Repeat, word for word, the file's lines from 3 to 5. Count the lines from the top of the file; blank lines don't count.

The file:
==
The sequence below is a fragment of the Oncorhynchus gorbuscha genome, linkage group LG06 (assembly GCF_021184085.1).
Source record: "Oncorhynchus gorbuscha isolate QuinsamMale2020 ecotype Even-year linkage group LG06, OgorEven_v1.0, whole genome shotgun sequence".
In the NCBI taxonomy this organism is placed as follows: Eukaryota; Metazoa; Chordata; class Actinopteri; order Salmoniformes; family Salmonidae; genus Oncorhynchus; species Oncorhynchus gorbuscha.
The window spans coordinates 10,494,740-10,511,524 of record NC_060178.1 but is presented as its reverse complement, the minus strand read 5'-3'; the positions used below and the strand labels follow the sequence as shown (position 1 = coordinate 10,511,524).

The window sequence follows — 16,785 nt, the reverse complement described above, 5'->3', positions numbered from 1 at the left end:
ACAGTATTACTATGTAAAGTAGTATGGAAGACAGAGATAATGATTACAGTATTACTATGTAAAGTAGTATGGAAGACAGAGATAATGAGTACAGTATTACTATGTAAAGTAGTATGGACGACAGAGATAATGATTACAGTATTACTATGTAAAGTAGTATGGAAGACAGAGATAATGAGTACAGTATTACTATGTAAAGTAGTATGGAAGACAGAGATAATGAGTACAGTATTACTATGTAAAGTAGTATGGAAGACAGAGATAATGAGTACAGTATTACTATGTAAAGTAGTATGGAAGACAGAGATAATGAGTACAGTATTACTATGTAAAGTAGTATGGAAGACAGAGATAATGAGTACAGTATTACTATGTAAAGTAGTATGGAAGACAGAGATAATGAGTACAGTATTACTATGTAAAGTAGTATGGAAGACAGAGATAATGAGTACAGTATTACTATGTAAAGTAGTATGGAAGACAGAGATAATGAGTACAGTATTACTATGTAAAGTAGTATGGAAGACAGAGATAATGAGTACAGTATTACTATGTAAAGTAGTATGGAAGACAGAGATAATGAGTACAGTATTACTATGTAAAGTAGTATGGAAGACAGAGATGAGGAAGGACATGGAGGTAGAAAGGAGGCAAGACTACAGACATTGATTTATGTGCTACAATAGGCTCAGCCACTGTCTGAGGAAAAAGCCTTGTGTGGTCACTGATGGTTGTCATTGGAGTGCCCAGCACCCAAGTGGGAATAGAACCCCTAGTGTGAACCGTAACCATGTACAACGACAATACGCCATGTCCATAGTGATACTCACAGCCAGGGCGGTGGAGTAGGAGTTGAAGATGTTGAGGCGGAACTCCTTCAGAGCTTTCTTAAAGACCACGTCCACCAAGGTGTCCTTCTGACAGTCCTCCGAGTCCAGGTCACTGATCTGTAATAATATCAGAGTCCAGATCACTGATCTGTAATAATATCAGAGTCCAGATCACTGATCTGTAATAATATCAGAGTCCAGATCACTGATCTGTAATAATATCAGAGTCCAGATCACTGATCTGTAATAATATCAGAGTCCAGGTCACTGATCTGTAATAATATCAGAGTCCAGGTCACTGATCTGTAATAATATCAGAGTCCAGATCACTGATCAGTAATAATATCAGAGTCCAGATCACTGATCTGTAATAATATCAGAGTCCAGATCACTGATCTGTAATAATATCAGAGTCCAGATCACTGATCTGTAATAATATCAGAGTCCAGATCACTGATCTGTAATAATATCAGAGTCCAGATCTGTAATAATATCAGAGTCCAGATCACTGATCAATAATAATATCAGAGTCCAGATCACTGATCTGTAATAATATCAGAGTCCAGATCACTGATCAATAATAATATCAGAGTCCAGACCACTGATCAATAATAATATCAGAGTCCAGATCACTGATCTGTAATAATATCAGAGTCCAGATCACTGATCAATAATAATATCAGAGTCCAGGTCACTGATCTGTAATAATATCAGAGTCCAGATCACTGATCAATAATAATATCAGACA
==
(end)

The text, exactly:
In the NCBI taxonomy this organism is placed as follows: Eukaryota; Metazoa; Chordata; class Actinopteri; order Salmoniformes; family Salmonidae; genus Oncorhynchus; species Oncorhynchus gorbuscha.
The window spans coordinates 10,494,740-10,511,524 of record NC_060178.1 but is presented as its reverse complement, the minus strand read 5'-3'; the positions used below and the strand labels follow the sequence as shown (position 1 = coordinate 10,511,524).

The window sequence follows — 16,785 nt, the reverse complement described above, 5'->3', positions numbered from 1 at the left end: